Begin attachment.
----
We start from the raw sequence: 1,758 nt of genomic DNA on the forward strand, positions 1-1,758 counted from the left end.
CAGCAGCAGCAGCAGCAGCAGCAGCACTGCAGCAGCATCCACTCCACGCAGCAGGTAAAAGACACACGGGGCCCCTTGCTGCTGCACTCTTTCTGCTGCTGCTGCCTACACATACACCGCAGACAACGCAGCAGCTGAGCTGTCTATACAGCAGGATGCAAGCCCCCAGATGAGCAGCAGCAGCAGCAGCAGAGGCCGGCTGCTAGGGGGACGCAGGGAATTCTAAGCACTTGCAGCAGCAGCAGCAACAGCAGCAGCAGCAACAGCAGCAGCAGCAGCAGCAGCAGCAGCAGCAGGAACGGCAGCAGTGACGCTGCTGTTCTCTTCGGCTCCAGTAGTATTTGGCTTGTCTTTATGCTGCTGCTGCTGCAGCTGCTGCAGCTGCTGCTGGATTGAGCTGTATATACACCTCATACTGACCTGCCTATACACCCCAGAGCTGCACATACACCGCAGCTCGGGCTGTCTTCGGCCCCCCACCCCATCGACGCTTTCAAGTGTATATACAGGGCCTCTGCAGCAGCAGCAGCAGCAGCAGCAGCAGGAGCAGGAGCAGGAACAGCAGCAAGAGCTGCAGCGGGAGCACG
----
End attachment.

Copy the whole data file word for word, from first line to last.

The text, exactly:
We start from the raw sequence: 1,758 nt of genomic DNA on the forward strand, positions 1-1,758 counted from the left end.
CAGCAGCAGCAGCAGCAGCAGCAGCACTGCAGCAGCATCCACTCCACGCAGCAGGTAAAAGACACACGGGGCCCCTTGCTGCTGCACTCTTTCTGCTGCTGCTGCCTACACATACACCGCAGACAACGCAGCAGCTGAGCTGTCTATACAGCAGGATGCAAGCCCCCAGATGAGCAGCAGCAGCAGCAGCAGAGGCCGGCTGCTAGGGGGACGCAGGGAATTCTAAGCACTTGCAGCAGCAGCAGCAACAGCAGCAGCAGCAACAGCAGCAGCAGCAGCAGCAGCAGCAGCAGCAGGAACGGCAGCAGTGACGCTGCTGTTCTCTTCGGCTCCAGTAGTATTTGGCTTGTCTTTATGCTGCTGCTGCTGCAGCTGCTGCAGCTGCTGCTGGATTGAGCTGTATATACACCTCATACTGACCTGCCTATACACCCCAGAGCTGCACATACACCGCAGCTCGGGCTGTCTTCGGCCCCCCACCCCATCGACGCTTTCAAGTGTATATACAGGGCCTCTGCAGCAGCAGCAGCAGCAGCAGCAGCAGGAGCAGGAGCAGGAACAGCAGCAAGAGCTGCAGCGGGAGCACG